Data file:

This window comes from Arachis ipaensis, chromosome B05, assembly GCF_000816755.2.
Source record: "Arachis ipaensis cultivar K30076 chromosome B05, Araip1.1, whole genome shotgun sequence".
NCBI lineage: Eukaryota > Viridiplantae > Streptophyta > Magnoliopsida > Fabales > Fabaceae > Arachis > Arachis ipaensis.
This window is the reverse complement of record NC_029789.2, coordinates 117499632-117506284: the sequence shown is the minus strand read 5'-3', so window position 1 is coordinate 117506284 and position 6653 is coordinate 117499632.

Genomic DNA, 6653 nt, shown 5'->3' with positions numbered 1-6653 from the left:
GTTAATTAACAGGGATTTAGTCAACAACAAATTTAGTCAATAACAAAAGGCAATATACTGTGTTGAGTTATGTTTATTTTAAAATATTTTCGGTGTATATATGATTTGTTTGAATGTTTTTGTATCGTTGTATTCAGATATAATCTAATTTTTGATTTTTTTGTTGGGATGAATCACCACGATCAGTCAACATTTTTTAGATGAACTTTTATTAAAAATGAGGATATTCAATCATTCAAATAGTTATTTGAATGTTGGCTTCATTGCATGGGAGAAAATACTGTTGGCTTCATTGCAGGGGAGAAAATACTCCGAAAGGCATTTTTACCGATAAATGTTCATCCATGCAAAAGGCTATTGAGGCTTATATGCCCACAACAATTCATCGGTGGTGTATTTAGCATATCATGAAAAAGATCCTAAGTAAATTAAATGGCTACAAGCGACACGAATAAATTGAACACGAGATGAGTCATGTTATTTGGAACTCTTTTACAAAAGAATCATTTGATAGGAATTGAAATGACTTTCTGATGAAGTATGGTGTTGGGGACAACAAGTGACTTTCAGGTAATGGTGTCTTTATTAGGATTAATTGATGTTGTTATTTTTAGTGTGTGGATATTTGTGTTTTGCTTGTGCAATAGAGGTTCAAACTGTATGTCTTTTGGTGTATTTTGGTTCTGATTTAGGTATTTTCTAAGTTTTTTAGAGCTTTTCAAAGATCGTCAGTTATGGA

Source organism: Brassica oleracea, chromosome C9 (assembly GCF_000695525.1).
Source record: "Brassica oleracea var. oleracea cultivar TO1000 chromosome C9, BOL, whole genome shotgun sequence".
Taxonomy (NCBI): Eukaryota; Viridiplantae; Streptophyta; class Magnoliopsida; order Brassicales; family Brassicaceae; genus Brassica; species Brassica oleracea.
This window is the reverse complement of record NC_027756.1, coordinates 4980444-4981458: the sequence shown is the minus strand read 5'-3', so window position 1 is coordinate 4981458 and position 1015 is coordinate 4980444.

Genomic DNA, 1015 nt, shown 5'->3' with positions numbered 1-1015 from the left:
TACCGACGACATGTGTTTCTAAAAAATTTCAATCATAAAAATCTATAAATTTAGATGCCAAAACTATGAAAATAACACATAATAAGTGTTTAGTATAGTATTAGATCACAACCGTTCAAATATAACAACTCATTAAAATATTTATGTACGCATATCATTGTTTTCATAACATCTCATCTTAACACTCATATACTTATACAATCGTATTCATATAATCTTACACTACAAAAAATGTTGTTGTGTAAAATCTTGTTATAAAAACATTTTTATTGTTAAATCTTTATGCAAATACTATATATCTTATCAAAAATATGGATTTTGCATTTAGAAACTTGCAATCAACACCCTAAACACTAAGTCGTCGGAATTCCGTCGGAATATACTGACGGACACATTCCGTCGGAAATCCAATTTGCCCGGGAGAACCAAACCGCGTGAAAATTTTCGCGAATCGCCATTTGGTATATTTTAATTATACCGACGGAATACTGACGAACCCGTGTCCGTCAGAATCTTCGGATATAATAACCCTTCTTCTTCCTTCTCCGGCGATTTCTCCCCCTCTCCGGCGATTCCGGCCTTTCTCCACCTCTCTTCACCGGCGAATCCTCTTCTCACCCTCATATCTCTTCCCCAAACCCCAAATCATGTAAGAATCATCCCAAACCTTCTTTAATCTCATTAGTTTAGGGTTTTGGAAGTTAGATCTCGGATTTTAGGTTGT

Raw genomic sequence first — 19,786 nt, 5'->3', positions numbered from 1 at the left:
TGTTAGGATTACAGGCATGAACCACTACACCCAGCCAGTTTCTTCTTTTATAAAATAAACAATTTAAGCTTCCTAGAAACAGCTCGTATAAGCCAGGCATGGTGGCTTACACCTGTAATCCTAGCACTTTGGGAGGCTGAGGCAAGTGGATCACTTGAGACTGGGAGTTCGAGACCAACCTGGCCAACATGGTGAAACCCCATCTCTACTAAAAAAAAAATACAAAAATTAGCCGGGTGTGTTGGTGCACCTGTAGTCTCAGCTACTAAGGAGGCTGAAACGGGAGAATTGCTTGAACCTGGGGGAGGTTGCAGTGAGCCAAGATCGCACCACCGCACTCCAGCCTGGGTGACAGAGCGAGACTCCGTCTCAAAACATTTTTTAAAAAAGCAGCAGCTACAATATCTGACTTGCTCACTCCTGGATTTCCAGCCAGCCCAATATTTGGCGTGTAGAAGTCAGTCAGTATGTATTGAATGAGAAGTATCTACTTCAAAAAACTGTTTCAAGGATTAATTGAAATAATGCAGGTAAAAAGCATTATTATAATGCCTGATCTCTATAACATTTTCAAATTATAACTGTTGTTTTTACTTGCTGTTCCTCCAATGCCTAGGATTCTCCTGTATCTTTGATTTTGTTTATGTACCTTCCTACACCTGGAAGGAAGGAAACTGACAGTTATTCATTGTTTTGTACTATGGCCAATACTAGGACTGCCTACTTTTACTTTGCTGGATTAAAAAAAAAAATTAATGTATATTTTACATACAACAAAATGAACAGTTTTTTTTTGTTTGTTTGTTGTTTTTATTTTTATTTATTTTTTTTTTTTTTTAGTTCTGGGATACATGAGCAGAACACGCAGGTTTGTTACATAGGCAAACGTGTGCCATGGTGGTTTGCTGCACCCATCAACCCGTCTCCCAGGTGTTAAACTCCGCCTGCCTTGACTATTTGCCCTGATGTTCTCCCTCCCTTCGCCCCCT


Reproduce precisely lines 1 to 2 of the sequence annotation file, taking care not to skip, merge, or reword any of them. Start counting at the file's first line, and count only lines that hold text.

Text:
This window comes from Arachis ipaensis, chromosome B05, assembly GCF_000816755.2.
Source record: "Arachis ipaensis cultivar K30076 chromosome B05, Araip1.1, whole genome shotgun sequence".